Insights on Australia’s Innovation Performance

By March 8, 2017News
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A report from the Office of Innovation and Science Australia (ISA) shows Australia’s innovation performance isn’t as good as perhaps we would like to think it is.

ISA’s Performance Review of the Australian Innovation Science and Research System 2016 report provides a snap shot of our current progress on innovation and is designed to inform the strategic plan for enhancing innovation in Australia’s innovation, science and research system to 2030 – due in late 2017.

While the mining industry can hold its head high next to the manufacturing, financial services and professional, scientific and technical services as introducing high levels of new-to-the-world innovations, our SME’s are out performing larger businesses.   

Australia has the fourth-highest proportion of innovating SME’s across all countries in the OECD – with almost two thirds of Australian SME’s introduced an innovation in 2012-13.

The proportion of large Australian companies that have introduced an innovation (68 per cent) is around the OECD average for large firms (69 per cent), which falls well behind the average for of the top five performing countries (87 per cent).

There is no doubt Innovation remains a major focal point for policy, as decision makers across the country scan the horizon to identify new sources of growth. So, the report is useful for understanding where we need to go next.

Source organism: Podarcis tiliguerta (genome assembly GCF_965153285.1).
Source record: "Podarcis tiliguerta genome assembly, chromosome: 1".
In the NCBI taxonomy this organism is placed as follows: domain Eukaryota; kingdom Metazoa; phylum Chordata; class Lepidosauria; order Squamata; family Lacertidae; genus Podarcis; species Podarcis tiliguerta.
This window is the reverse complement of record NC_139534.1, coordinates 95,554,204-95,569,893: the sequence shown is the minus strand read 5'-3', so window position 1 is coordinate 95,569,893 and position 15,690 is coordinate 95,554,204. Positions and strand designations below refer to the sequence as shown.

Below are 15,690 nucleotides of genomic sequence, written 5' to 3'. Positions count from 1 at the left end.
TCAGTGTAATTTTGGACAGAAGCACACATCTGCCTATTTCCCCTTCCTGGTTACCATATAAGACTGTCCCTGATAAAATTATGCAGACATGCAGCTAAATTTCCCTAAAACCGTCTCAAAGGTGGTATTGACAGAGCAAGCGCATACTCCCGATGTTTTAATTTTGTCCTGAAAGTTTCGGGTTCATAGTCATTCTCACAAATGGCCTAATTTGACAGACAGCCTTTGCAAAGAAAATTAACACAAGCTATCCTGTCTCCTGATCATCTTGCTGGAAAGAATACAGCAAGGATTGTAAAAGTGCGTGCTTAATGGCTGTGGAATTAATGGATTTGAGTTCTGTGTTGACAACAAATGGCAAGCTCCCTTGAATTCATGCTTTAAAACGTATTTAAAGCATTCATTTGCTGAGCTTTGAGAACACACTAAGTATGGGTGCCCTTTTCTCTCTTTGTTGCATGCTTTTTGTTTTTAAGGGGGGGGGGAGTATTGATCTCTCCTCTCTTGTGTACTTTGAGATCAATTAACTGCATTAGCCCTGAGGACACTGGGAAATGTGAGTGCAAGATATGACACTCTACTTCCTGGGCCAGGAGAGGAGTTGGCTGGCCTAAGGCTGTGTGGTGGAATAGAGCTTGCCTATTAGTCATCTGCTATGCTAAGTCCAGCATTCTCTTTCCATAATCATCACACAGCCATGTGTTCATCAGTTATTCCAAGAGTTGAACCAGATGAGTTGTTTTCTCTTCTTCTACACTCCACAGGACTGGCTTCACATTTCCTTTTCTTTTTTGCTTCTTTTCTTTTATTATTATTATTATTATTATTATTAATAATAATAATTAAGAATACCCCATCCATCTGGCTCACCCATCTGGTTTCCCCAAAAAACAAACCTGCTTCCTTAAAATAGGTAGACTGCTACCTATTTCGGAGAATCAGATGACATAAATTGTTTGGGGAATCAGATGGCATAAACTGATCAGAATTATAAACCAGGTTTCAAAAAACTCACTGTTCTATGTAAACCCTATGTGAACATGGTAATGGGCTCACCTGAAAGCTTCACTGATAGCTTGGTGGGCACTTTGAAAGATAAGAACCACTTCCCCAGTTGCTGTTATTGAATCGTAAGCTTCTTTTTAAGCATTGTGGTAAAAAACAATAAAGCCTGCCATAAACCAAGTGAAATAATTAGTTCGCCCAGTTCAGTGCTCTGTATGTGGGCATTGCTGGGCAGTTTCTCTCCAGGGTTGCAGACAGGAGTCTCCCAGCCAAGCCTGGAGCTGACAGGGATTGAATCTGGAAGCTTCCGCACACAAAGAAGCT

The system uses a simple framework to guide performance assessment, identifying three innovation activities:

  • Knowledge creation – Origination of new ideas, often by building on prior research, innovation and reputation.
  • Knowledge transfer – Identification and selection of knowledge for application, and passage of knowledge
  • Knowledge application – Development, trialling, testing, refining and iterating of ideas to address a specific problem or need.

The framework identifies six categories of enablers that facilitate innovation activities within each of these areas – money, infrastructure, skills, networks, culture and policy.

The linkages across, within and between innovation activities and enablers are of critical importance to eventual outcomes.